Remains Identified 05/2001

Name: Harley Boyd Pyles
Branch/Rank: United States Air Force/O4
Unit:  20th Tactical Air Support Squadron.
Date of Birth: 20 February 1930
Home City of Record: ENON OH
Date of Loss: 18 October 1965
Country of Loss: South Vietnam
Loss Coordinates: 154500 North  1080300 East
Status (in 1973): Missing In Action
Category: 4
Aircraft/Vehicle/Ground: O1E #2600
Other Personnel in Incident: WINFIELF SISSON, MIA
Refno: 0171

Source: Compiled by P.O.W. NETWORK from one or more of the following: raw
data from U.S. Government agency sources, correspondence with POW/MIA
families, published sources, interviews and CACCF = Combined Action
Combat Casualty File. Updated 2020.



No further information available at this time.


Remains identified as missing colonels
Wednesday, June 20, 2001
San Jose Mercury News
Mercury News

The remains of two colonels, including a former Berkeley resident who
disappeared during a reconnaissance flight over South Vietnam in 1965, have
been identified and are being returned to their families for burial,
officials said Tuesday.  .....

Mercury News wire services contributed to this report. Contact Roxanne
Stites at or (408) 271-3780.


Subject: Air Force Print News for June 21, 2001
Date: Wed, 20 Jun 2001 15:17:52 -0500
From: "82. USAFnews" <usafnews@AFNEWS.AF.MIL>

0827.  Remains of Vietnam War MIAS identified

WASHINGTON (AFPN) -- The remains of a U.S. Air Force pilot and a Marine
Corps aerial observer missing in action from the Vietnam War have been
identified and are being returned to their families.

Identified were Air Force Col. Harley B. Pyles of Enon, Ohio, and Marine
Col. Winfield W. Sisson of Berkeley, Calif.

On Oct. 18, 1965, their O-1E Bird Dog aircraft encountered low-level cloud
cover and rain en route to Da Nang Air Base from Kham Duc, South Vietnam.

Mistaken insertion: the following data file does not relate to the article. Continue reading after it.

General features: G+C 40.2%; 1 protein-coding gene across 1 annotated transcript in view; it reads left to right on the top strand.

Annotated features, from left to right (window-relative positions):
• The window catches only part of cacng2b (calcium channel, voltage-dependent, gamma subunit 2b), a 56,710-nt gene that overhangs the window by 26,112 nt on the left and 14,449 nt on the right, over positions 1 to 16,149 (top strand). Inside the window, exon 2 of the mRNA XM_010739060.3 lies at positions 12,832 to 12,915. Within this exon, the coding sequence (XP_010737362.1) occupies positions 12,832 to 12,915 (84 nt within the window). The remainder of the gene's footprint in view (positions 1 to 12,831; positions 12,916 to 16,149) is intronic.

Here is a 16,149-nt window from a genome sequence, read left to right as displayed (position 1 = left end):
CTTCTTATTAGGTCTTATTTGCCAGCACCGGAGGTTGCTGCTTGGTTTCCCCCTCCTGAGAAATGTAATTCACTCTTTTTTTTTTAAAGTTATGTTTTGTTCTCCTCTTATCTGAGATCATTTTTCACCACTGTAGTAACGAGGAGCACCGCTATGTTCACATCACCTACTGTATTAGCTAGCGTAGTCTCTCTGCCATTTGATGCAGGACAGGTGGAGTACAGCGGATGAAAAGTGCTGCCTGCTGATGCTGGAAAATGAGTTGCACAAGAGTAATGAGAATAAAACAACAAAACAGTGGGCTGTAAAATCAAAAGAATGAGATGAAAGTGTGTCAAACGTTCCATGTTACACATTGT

About 10 minutes out from Da Nang, Pyles attempted to make radio contact
with the control tower.  No further radio transmissions were received, and
their aircraft failed to return to any base.

An aerial search was initiated hours later and continued for seven days, but
was ended when no evidence of the men or their aircraft was found.

Throughout the late 1980s, several Vietnamese refugees reported having
information relating to Pyles.  None of these reports could be verified;
however, in April 1992, a Vietnamese citizen turned over to American
officials remains and artifacts that appeared to be those of Sisson.  The
man indicated the remains had been recovered from a crash site in Thua
Thien-Hue Province.

"The support of the Socialist Republic of Vietnam enabled us to account for
these servicemen, and we look forward to continued cooperation," said Alan
Liotta, acting deputy assistant secretary of defense for POW/Missing
Personnel Affairs.  "Achieving the fullest possible accounting of Americans
missing in action is of the highest national priority."

Between 1992 and 1995, a joint U.S./Socialist Republic of Vietnam team, led
by the Joint Task Force-Full Accounting, interviewed many Vietnamese
nationals believed to have additional remains.  The Vietnamese government
obtained the remains as well as an identification tag bearing Sisson's name.
These remains and material evidence were repatriated to the Central
Identification Laboratory Hawaii, where the forensic identification process
was conducted.

In June and July 2000, a joint U.S./Vietnam team excavated the crash site
where they recovered remains and personal effects as well as crew-related
artifacts.  Fragments of prescription sunglass lenses consistent with the